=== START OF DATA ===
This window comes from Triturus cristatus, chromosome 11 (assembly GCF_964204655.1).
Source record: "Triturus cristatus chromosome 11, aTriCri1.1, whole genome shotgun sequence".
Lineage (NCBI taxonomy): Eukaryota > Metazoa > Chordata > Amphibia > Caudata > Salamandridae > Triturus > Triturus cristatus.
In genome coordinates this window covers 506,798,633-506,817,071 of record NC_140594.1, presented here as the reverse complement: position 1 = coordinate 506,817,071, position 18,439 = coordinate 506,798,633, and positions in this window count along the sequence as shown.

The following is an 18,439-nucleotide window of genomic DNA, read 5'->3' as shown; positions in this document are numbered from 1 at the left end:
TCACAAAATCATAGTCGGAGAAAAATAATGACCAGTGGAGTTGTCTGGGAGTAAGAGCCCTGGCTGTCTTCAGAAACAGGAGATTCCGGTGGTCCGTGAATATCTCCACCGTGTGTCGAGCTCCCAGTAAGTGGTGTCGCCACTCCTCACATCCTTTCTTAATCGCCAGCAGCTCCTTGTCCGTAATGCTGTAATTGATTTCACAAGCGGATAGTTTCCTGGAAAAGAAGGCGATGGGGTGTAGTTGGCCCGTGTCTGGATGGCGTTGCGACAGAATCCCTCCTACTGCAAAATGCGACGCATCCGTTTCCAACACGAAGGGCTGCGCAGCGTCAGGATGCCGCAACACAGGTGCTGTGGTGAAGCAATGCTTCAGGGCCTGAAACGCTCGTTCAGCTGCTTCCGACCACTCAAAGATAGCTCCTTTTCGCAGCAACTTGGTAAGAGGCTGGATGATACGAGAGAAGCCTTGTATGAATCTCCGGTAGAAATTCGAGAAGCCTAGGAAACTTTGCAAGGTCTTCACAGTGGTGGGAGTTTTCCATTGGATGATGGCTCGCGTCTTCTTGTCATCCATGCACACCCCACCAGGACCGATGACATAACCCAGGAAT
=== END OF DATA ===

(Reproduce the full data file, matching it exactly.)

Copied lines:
This window comes from Triturus cristatus, chromosome 11 (assembly GCF_964204655.1).
Source record: "Triturus cristatus chromosome 11, aTriCri1.1, whole genome shotgun sequence".
Lineage (NCBI taxonomy): Eukaryota > Metazoa > Chordata > Amphibia > Caudata > Salamandridae > Triturus > Triturus cristatus.
In genome coordinates this window covers 506,798,633-506,817,071 of record NC_140594.1, presented here as the reverse complement: position 1 = coordinate 506,817,071, position 18,439 = coordinate 506,798,633, and positions in this window count along the sequence as shown.

The following is an 18,439-nucleotide window of genomic DNA, read 5'->3' as shown; positions in this document are numbered from 1 at the left end:
TCACAAAATCATAGTCGGAGAAAAATAATGACCAGTGGAGTTGTCTGGGAGTAAGAGCCCTGGCTGTCTTCAGAAACAGGAGATTCCGGTGGTCCGTGAATATCTCCACCGTGTGTCGAGCTCCCAGTAAGTGGTGTCGCCACTCCTCACATCCTTTCTTAATCGCCAGCAGCTCCTTGTCCGTAATGCTGTAATTGATTTCACAAGCGGATAGTTTCCTGGAAAAGAAGGCGATGGGGTGTAGTTGGCCCGTGTCTGGATGGCGTTGCGACAGAATCCCTCCTACTGCAAAATGCGACGCATCCGTTTCCAACACGAAGGGCTGCGCAGCGTCAGGATGCCGCAACACAGGTGCTGTGGTGAAGCAATGCTTCAGGGCCTGAAACGCTCGTTCAGCTGCTTCCGACCACTCAAAGATAGCTCCTTTTCGCAGCAACTTGGTAAGAGGCTGGATGATACGAGAGAAGCCTTGTATGAATCTCCGGTAGAAATTCGAGAAGCCTAGGAAACTTTGCAAGGTCTTCACAGTGGTGGGAGTTTTCCATTGGATGATGGCTCGCGTCTTCTTGTCATCCATGCACACCCCACCAGGACCGATGACATAACCCAGGAAT